Doctors prescribing vegies for better health

Most of us still aren’t eating enough vegetables. Now some doctors are driving the message home by writing vegie prescriptions.

Health Agenda magazine
January 2017

In Australia the idea of prescribing vegetables to address health conditions began in remote Aboriginal communities. A study in the Northern Territory found a quarter of the money local people spent on food was used to buy drinks, mostly sugary soft drinks, and only 5.4 per cent of their food budget was spent on vegetables.

These statistics led researcher Kerin O’Dea, Professor of Nutrition and Population Health at the University of South Australia, to recommend that doctors begin writing prescriptions for healthy food, such as vegetables, just as they do for medications.

In the United States some doctors are already using scripts to encourage people to eat more vegetables. Along with giving patients a prescription for their usual cholesterol or blood pressure medication, some GPs prescribe daily broccoli, carrots and other vegetables.

In New York families who visit doctors working at the Lincoln Medical Centre in the Bronx for health advice are prescribed their required medication, plus vegetables to help manage their weight and associated health problems, such as diabetes.

There is also a push to encourage more doctors to increase their knowledge of nutrition and how it can improve health. A growing number of conferences, courses and fellowships are providing in-depth training for general practitioners who are keen to increase their understanding of food as medicine.

Follow the script

Professor Vicki Flood, from the Faculty of Health Sciences at the University of Sydney, believes vegie prescriptions are a potentially beneficial idea. “It’s a step in the right direction to encourage people to adopt eating practices that can have positive impacts on their health,” she says.

“There are a lot of messages out there about eating more vegetables, but the information doesn’t seem to be hitting home. If the information comes from a trusted GP, maybe people will pay more attention to eating vegetables. Perhaps people will take it more seriously if it’s actually written in a script.”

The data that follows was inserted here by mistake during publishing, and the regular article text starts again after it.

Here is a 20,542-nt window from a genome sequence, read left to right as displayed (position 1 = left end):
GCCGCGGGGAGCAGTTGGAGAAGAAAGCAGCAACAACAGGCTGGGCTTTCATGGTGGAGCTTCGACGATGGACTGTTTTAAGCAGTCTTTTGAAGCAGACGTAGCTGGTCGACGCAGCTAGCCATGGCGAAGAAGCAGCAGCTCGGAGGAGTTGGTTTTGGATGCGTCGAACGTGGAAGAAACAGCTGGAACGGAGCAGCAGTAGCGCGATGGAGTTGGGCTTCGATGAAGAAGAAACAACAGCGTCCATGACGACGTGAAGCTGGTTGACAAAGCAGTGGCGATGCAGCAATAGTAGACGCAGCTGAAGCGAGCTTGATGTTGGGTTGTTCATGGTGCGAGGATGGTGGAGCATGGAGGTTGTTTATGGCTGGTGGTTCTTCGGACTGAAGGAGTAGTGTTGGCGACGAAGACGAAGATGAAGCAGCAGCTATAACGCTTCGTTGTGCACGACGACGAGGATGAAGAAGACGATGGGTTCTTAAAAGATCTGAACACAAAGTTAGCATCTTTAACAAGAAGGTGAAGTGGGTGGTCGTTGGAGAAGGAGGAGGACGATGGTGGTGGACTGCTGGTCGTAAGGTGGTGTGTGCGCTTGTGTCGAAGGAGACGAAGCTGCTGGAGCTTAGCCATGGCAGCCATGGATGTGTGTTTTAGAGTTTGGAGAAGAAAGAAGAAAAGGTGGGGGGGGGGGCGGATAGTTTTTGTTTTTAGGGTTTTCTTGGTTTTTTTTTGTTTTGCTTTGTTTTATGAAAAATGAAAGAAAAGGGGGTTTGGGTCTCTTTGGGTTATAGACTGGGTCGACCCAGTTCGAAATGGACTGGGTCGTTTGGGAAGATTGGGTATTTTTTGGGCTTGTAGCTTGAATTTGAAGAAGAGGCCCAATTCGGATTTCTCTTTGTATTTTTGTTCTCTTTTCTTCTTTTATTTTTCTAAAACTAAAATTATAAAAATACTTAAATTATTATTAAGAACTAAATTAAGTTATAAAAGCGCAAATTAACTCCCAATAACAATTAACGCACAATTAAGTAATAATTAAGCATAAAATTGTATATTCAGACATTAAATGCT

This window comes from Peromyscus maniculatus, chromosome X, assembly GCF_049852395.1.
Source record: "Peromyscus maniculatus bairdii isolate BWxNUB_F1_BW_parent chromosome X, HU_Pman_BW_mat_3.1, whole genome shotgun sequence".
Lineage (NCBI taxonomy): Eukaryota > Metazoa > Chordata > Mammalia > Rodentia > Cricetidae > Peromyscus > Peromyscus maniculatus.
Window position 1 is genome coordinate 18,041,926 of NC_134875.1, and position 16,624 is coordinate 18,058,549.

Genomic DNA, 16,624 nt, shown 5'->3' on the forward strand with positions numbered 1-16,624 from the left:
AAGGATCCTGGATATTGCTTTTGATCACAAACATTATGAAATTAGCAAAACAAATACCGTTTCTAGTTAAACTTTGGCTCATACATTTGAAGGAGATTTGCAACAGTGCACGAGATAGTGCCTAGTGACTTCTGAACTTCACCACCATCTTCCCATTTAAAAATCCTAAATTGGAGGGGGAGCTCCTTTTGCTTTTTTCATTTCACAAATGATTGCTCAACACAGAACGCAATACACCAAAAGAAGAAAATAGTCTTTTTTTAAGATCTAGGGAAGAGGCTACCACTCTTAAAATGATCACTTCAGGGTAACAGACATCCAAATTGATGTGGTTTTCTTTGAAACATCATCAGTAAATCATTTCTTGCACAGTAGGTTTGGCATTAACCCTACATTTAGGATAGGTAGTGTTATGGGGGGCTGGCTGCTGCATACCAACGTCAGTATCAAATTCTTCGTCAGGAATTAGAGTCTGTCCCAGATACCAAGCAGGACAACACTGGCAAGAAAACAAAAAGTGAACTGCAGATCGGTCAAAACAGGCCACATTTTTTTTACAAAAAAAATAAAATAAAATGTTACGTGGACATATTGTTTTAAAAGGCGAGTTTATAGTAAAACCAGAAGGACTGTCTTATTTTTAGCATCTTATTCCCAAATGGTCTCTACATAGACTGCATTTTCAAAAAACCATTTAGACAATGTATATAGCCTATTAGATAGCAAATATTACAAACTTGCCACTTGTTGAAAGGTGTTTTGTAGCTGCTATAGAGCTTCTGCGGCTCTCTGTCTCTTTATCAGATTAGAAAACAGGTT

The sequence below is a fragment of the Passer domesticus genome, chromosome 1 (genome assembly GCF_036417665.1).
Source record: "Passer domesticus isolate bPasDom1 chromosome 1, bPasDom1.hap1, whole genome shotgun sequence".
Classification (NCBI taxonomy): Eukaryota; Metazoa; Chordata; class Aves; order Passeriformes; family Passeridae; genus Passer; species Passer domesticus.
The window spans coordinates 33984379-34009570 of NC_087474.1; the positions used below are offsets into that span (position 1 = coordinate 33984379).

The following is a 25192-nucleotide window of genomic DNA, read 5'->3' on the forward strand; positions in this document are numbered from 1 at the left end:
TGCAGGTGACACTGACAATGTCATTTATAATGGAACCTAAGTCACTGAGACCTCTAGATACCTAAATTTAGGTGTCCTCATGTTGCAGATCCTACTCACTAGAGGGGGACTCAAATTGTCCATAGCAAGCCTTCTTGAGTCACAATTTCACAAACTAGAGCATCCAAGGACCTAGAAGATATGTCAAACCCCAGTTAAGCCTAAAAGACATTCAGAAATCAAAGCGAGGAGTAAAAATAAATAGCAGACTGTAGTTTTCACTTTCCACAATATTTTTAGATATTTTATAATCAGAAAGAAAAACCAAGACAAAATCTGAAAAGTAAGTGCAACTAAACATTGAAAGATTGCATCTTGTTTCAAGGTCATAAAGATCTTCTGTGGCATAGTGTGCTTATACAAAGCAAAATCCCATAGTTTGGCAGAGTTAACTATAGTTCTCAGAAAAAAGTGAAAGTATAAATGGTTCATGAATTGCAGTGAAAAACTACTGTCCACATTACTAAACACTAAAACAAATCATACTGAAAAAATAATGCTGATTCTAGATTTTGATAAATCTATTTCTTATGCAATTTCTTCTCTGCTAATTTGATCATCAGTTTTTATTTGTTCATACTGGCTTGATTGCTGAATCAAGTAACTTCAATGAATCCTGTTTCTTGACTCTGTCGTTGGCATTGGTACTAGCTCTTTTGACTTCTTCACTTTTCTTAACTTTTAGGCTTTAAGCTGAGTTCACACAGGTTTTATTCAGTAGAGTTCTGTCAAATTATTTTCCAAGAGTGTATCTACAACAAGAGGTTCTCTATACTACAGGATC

The Australian National Health Survey found that only 7 per cent of us eat the recommended five serves of vegies a day, despite plenty of established evidence about the health benefits of eating vegetables.

Cancer prevention

Last year a study from Cancer Council Australia showed one in three cancers could be prevented with positive lifestyle changes, including eating a balanced diet. The research found 7,000 new cancer cases each year are linked to not eating enough fruits, vegetables and fibre, and eating too much red meat.

Findings by the World Cancer Research Foundation in 2009 linked eating fruits and vegetables to a lower risk of cancer of the mouth, oesophagus, lung, larynx and some stomach cancers. These types of foods contain nutrients that mop up harmful chemicals in our bodies and help repair and protect against damage to DNA that can lead to disease.

Immune boosters

Researchers at the Walter+Eliza Hall Institute of Medical Research in Melbourne also found that having plenty of leafy greens, such as kale and spinach, in our daily diet is important for maintaining a healthy immune system.

Certain immune cells found in the lining of our digestive system protect against ‘bad’ bacteria in the intestine. They may also help control food allergies, inflammatory diseases and obesity, and reduce the risk of bowel cancer. And it seems that green leafy vegetables help produce these important immune cells.

Gut health

Professor Flood says boosting our vegetable intake as part of a balanced diet can undoubtedly bring health benefits and if that means we need to get a vegetable script, she is fine with that. “Vegetables provide so many essential nutrients, such as folate, carotenoids and vitamin C through to fibre for good gut health,” she says.

“We also know eating dark green leafy vegetables is important for eye health because they are high in a nutrient called lutein, and there’s some emerging information that lutein also helps keep our brain tissue healthy too. Our body needs a range of coloured vegetables to enjoy the best of health.”


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